In a motor vehicle accident many injuries are deemed as Soft Tissue or Musculoskeletal Joint injuries. These types of injuries are caused by a number of different factors. A front –end impact affects the flexion/extension mechanism. A rear-end impact causes injuries to hyperextension/flexion mechanism (whiplash). Whereas a side impact causes injury to the lateral flexion mechanism.
After an accident, Muscularskeletal Injuries can be a challenge to most Physicians as each mechanism of the injury is slightly different. If you are examined right after your accident, site these injuries may not appear right away as they may lack soreness or muscle tightness as well as you may still have some functional range or motion.
Below you will find some of the most common Muscular Skeletal Injuries in a Motor Vehicle Accident.
Whiplash is a general term that applies to neck injuries that occur when the neck is extended, typically during sudden acceleration or deceleration. The medical term for whiplash is cervical acceleration-deceleration, and the symptoms of whiplash are known as whiplash associated disorders. A patient who has sustained a whiplash generally complains of:
- Neck Pain
- Restricted range of motion
- Pain that extends into the shoulder and arm
- Upper extremity paresthesias – abnormal sensation such as prickling, burning or a sensation of small insects crawling on the skin
- Back pain
The clavicle, or collarbone, is located between the ribcage and the shoulder blade. It connects the arm to the body, and most fractures occur in the middle of the bone, most often by a direct blow to the shoulder.
- Sagging shoulder (down and forward)
- Inability to lift the arm because of pain
- A grinding sensation if an attempt is made to raise the arm
- A deformity or “bump” over the break
- Bruising, swelling, and/or tenderness over the collarbone
HANDS AND ARMS
The arm closest to the window is nearly always affected. These injuries are typically very severe and may even result in loss of the affected arm and hand. Your hands and arms are often used instinctively for protection and are injured in the process. The hands are extremely complex and if injuries are not treated properly and quickly, healing may be incomplete and lead to long-term disability.
FRACTURED PELVIS AND HIP
Fractures of the pelvis are increasingly recognized as a marker of severe injury, as the force required to disrupt the pelvic ring is substantial. Severe bleeding leading to hypovolaemic shock is often a feature of severe pelvic fractures.
The risk and type of hip dislocation is believed to be dependent both on the force of injury and the position of the lower extremity during trauma. Ninety percent of hip dislocations are posterior resulting from force along the long axis of the femoral shaft with the hip in the flexed, adducted position. Typically, this is the position while seated in a car, thus the term “dashboard injury.” It is important to be aware of the possibility of an associated ipsilateral femoral neck, shaft, or knee fracture with a posterior dislocation.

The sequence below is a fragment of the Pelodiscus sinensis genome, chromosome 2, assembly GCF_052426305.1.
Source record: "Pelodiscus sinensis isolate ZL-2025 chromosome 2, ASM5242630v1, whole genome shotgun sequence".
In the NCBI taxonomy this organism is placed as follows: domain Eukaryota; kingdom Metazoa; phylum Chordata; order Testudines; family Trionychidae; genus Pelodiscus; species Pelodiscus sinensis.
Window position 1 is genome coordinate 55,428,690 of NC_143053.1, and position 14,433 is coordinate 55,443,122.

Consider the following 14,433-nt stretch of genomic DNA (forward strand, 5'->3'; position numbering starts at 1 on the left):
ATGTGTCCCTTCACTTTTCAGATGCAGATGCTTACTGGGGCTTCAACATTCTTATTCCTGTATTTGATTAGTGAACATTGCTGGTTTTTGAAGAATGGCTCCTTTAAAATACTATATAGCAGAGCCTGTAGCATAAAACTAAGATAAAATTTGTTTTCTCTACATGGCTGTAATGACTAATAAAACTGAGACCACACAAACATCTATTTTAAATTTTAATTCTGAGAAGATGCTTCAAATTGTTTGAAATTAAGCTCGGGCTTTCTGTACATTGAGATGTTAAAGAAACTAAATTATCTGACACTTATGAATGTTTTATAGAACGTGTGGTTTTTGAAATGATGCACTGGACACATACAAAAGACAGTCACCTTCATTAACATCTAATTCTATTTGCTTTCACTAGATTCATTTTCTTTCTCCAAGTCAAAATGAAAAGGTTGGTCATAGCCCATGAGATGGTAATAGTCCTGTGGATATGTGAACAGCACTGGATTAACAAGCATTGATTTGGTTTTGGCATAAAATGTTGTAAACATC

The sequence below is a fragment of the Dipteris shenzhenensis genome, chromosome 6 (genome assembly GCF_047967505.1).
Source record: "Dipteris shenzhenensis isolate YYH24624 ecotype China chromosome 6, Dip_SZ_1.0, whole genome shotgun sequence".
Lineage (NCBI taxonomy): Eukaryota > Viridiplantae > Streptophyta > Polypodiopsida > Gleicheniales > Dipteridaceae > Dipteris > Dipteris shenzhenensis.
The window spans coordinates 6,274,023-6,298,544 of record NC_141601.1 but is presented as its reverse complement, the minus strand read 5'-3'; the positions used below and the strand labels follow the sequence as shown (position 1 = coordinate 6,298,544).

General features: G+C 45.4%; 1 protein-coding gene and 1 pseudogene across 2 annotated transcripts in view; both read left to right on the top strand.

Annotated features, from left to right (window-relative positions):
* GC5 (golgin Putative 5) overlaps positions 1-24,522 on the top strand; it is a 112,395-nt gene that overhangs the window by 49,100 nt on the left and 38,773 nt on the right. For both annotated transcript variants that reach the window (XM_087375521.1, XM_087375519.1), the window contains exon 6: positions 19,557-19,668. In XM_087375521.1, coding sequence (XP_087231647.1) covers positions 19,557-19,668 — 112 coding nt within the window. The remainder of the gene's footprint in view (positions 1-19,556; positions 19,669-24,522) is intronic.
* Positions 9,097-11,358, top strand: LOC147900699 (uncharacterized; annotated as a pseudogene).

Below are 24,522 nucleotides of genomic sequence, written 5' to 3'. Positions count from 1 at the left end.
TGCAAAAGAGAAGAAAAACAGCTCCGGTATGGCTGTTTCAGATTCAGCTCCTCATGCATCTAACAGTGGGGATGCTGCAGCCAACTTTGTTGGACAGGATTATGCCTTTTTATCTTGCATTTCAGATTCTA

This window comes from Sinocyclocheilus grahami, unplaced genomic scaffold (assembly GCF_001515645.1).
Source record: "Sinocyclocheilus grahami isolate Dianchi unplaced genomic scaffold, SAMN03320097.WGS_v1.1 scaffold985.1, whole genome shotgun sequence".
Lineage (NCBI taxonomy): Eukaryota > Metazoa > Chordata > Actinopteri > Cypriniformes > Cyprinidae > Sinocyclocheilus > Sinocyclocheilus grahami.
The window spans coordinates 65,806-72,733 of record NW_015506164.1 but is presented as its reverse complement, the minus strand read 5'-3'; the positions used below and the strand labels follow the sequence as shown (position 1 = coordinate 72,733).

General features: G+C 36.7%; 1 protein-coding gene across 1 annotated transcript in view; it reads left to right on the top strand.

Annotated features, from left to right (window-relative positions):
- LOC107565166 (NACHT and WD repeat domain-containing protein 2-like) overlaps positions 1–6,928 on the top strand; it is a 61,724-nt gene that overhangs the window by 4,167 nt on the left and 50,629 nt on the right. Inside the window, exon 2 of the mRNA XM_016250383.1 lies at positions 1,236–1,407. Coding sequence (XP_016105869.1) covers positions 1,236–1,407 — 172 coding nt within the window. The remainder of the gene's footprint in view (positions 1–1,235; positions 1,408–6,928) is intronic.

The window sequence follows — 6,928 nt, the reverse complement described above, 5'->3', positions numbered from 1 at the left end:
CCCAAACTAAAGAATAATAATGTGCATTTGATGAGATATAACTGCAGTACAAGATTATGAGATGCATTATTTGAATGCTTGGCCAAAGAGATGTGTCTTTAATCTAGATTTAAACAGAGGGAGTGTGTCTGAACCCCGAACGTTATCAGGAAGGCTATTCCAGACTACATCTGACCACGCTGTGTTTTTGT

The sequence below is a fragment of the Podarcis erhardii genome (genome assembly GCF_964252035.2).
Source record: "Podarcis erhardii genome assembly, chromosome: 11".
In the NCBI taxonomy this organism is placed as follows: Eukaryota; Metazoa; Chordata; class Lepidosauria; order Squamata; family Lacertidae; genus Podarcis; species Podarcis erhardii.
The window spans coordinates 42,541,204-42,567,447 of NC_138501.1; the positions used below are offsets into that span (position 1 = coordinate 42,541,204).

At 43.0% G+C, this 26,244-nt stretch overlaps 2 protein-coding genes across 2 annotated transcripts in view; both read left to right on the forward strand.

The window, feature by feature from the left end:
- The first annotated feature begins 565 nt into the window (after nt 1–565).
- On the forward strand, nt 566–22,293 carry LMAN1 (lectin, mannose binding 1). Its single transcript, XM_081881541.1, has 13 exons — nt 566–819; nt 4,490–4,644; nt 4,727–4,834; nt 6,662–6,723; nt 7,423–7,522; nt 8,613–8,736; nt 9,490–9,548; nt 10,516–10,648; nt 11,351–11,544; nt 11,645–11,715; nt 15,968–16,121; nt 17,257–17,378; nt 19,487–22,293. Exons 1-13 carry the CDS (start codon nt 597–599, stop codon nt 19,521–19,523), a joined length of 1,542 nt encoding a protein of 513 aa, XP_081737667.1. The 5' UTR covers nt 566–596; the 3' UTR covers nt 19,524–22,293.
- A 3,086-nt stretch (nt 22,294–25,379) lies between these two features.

Types of Bone Fractures
- Compound fracture – compound or open fractures break the skin around the broken bone. These types of fractures often result in infection because the injury is open to the outside world. If an infection occurs, the bone healing can be complicated. Compound fractures usually require surgery.
- Avulsion fracture – a bone fracture in which a bone fragment pulls away from the main mass of bone. The avulsion often occurs at the ligament.
- Simple fracture – a bone fracture in which the skin is still intact.
- Buckle or greenstick fracture – a break that occurs to immature bones during infancy and childhood.
- Hairline or stress fracture – often occurs in leg or foot bones and is a small crack in the bone.
Types of Soft Tissue Injuries
Damage to muscles can be direct or indirect. When the demand on the muscle is greater than the strength of the structure then a tear can occur. These injuries are graded according to the amount of damage done.
1st Degree = Strain. A small number of muscle fibers are damaged.
2nd Degree = Partial Rupture. Up to 50% of the muscle is damaged.
3rd Degree = Complete Rupture. The muscle is completely torn.
Direct trauma to the muscle usually results in a Contusion Hematoma (Bruising)
As with the muscle injury, tendon injury has been classified into three grades:
Primary – there is inflammation and swelling in the tendon = tendinitis
Secondary – there may be a partial tear of the tendon causing pain and weakness
Tertiary – There is complete rupture of the tendon. There may be little pain but complete loss of function.
Ligaments are usually damaged by significant external force. The function of the ligament is to stabilize the joint.
1st Degree = Strain. A small number of ligament fibers are damaged. There is usually some swelling and pain on stretch.
2nd Degree = Partial Tear. Up to 50% of the ligament is damaged. There is greater pain and swelling.
3rd Degree = Complete Rupture. The entire ligament is torn. There may be less pain but significant swelling and loss of function.